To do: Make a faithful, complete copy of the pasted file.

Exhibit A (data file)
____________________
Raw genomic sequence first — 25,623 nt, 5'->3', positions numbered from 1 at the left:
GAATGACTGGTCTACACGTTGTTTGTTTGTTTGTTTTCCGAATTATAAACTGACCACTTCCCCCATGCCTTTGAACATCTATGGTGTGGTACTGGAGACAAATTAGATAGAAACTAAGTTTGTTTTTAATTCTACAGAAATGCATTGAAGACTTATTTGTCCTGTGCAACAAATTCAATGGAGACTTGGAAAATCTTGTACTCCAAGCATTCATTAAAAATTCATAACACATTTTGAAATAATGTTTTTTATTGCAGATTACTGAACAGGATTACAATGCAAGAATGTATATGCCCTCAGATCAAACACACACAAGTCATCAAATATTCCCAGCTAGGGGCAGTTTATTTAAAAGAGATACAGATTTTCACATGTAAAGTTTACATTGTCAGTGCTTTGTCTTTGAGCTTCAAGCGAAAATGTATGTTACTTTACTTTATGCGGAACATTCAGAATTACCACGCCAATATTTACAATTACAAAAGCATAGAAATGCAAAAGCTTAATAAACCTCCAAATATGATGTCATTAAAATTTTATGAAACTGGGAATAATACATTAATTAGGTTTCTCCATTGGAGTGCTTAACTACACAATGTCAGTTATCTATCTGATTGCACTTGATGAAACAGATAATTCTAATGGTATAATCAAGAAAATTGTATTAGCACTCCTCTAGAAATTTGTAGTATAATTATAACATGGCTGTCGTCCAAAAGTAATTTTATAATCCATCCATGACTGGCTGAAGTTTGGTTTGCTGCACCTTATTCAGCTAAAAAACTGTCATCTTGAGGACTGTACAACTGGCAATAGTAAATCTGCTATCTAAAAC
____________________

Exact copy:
Raw genomic sequence first — 25,623 nt, 5'->3', positions numbered from 1 at the left:
GAATGACTGGTCTACACGTTGTTTGTTTGTTTGTTTTCCGAATTATAAACTGACCACTTCCCCCATGCCTTTGAACATCTATGGTGTGGTACTGGAGACAAATTAGATAGAAACTAAGTTTGTTTTTAATTCTACAGAAATGCATTGAAGACTTATTTGTCCTGTGCAACAAATTCAATGGAGACTTGGAAAATCTTGTACTCCAAGCATTCATTAAAAATTCATAACACATTTTGAAATAATGTTTTTTATTGCAGATTACTGAACAGGATTACAATGCAAGAATGTATATGCCCTCAGATCAAACACACACAAGTCATCAAATATTCCCAGCTAGGGGCAGTTTATTTAAAAGAGATACAGATTTTCACATGTAAAGTTTACATTGTCAGTGCTTTGTCTTTGAGCTTCAAGCGAAAATGTATGTTACTTTACTTTATGCGGAACATTCAGAATTACCACGCCAATATTTACAATTACAAAAGCATAGAAATGCAAAAGCTTAATAAACCTCCAAATATGATGTCATTAAAATTTTATGAAACTGGGAATAATACATTAATTAGGTTTCTCCATTGGAGTGCTTAACTACACAATGTCAGTTATCTATCTGATTGCACTTGATGAAACAGATAATTCTAATGGTATAATCAAGAAAATTGTATTAGCACTCCTCTAGAAATTTGTAGTATAATTATAACATGGCTGTCGTCCAAAAGTAATTTTATAATCCATCCATGACTGGCTGAAGTTTGGTTTGCTGCACCTTATTCAGCTAAAAAACTGTCATCTTGAGGACTGTACAACTGGCAATAGTAAATCTGCTATCTAAAAC